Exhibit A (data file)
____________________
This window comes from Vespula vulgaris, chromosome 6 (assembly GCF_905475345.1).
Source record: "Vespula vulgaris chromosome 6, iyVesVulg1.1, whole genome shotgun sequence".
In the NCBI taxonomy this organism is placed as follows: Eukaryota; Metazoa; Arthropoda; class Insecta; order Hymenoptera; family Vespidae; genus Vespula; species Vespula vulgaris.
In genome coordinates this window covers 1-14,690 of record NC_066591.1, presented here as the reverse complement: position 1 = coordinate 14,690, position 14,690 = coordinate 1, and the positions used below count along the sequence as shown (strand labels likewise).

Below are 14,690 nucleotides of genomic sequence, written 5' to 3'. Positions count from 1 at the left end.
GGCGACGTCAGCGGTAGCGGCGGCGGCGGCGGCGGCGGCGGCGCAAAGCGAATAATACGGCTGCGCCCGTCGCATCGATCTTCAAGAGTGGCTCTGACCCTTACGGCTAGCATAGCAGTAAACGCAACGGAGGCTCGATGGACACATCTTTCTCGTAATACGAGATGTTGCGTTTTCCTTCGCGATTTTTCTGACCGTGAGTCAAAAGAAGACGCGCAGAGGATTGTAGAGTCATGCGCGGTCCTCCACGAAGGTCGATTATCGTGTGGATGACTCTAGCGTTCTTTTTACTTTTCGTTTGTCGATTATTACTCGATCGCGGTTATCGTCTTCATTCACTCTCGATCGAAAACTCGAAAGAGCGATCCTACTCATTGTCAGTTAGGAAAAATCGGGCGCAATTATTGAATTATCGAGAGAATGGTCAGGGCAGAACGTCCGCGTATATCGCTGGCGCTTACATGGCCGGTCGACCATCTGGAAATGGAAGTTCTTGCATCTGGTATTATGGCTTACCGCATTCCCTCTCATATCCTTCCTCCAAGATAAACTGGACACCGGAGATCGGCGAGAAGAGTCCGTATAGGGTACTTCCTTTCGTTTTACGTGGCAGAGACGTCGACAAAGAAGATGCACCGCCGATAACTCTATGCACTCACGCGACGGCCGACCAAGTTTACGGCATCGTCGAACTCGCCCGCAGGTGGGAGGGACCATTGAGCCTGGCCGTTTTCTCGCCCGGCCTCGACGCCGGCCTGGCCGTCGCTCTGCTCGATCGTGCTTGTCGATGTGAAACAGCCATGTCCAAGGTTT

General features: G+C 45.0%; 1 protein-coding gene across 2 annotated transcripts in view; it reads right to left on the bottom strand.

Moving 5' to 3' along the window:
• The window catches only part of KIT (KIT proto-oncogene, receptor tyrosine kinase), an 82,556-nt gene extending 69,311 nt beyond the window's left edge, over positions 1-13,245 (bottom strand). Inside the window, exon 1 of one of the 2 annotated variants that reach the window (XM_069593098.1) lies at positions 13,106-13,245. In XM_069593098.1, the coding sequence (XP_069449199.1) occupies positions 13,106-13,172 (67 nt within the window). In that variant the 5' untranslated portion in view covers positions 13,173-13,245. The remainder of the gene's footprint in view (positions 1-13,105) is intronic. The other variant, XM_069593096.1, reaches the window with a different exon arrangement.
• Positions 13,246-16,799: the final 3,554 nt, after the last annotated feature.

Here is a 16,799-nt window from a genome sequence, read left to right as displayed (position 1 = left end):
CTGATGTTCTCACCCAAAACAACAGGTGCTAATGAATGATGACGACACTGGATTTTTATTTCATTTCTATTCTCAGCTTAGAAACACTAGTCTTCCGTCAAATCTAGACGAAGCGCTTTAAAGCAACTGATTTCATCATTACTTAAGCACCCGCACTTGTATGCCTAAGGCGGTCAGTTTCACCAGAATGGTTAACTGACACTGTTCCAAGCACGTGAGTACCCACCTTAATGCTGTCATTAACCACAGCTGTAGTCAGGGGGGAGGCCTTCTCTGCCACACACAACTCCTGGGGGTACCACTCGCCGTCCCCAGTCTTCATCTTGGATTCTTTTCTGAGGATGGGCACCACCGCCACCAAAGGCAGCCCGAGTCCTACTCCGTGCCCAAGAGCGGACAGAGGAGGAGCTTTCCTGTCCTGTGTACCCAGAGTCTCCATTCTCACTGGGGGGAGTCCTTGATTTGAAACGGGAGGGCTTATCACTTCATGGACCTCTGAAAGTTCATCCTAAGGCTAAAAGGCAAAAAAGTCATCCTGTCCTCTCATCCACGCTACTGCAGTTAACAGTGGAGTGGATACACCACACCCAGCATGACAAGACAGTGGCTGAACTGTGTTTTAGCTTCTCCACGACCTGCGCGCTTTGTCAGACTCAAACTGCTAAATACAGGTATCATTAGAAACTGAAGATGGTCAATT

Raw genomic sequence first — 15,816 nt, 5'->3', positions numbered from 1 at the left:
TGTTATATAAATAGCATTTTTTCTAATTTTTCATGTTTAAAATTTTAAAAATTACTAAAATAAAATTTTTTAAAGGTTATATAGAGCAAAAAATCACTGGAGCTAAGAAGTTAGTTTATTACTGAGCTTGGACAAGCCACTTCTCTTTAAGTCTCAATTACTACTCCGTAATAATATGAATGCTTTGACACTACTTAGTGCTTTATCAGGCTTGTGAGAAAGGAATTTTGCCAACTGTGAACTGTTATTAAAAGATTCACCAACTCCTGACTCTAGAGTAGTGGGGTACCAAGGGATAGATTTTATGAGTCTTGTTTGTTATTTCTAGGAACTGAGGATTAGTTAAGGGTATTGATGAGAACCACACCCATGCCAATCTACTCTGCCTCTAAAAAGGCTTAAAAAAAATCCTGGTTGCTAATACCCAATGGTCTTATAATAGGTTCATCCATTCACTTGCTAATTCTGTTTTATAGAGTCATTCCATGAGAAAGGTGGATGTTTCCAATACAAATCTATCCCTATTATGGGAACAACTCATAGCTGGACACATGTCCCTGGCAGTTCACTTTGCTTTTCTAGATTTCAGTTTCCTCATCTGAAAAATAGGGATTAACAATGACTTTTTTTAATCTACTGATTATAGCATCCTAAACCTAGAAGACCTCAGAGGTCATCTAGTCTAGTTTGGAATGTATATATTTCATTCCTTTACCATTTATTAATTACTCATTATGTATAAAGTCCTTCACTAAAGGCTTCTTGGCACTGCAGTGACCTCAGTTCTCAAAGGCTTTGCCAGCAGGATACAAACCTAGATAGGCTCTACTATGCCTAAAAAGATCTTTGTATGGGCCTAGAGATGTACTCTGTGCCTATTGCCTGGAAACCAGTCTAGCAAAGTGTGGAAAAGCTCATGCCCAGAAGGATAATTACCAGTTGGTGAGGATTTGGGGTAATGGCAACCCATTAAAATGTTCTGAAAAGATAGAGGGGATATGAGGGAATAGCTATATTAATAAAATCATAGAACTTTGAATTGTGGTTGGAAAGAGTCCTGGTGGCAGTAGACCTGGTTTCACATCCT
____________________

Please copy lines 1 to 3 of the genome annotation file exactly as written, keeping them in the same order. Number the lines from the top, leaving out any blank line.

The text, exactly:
This window comes from Vespula vulgaris, chromosome 6 (assembly GCF_905475345.1).
Source record: "Vespula vulgaris chromosome 6, iyVesVulg1.1, whole genome shotgun sequence".
In the NCBI taxonomy this organism is placed as follows: Eukaryota; Metazoa; Arthropoda; class Insecta; order Hymenoptera; family Vespidae; genus Vespula; species Vespula vulgaris.